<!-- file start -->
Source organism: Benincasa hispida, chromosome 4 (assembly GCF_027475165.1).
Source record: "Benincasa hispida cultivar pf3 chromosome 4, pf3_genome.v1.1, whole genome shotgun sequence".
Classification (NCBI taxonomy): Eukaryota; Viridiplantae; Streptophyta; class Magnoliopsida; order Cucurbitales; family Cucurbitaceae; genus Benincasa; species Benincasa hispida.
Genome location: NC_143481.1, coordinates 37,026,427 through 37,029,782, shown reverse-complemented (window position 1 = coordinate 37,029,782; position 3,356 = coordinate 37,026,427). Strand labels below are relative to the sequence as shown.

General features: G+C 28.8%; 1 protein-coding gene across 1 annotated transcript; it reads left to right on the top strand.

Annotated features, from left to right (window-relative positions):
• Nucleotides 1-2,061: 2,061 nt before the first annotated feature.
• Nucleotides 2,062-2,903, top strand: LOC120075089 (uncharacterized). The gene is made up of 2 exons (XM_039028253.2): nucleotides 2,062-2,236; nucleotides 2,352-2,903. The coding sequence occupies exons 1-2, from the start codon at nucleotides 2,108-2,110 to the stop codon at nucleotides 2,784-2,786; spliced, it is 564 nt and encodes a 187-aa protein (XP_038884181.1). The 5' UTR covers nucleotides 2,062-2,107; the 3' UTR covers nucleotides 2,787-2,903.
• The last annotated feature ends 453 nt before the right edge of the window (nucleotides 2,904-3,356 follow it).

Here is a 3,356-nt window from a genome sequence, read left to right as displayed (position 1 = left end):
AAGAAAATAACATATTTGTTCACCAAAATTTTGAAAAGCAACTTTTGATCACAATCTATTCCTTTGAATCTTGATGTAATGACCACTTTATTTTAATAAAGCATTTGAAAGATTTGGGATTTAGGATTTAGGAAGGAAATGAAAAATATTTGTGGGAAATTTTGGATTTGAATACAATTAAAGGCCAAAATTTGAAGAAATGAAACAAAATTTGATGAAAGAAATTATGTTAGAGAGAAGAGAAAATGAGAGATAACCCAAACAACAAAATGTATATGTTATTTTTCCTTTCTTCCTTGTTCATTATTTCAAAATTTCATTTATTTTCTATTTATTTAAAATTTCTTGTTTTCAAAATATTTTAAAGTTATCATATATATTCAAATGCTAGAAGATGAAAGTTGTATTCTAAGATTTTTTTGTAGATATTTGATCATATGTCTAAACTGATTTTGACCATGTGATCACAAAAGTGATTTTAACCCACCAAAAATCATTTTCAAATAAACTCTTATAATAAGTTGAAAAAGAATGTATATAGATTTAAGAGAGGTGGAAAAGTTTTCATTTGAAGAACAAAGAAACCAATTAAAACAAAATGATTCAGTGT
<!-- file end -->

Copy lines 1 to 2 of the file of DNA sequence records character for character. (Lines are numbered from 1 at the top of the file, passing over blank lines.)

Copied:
Source organism: Benincasa hispida, chromosome 4 (assembly GCF_027475165.1).
Source record: "Benincasa hispida cultivar pf3 chromosome 4, pf3_genome.v1.1, whole genome shotgun sequence".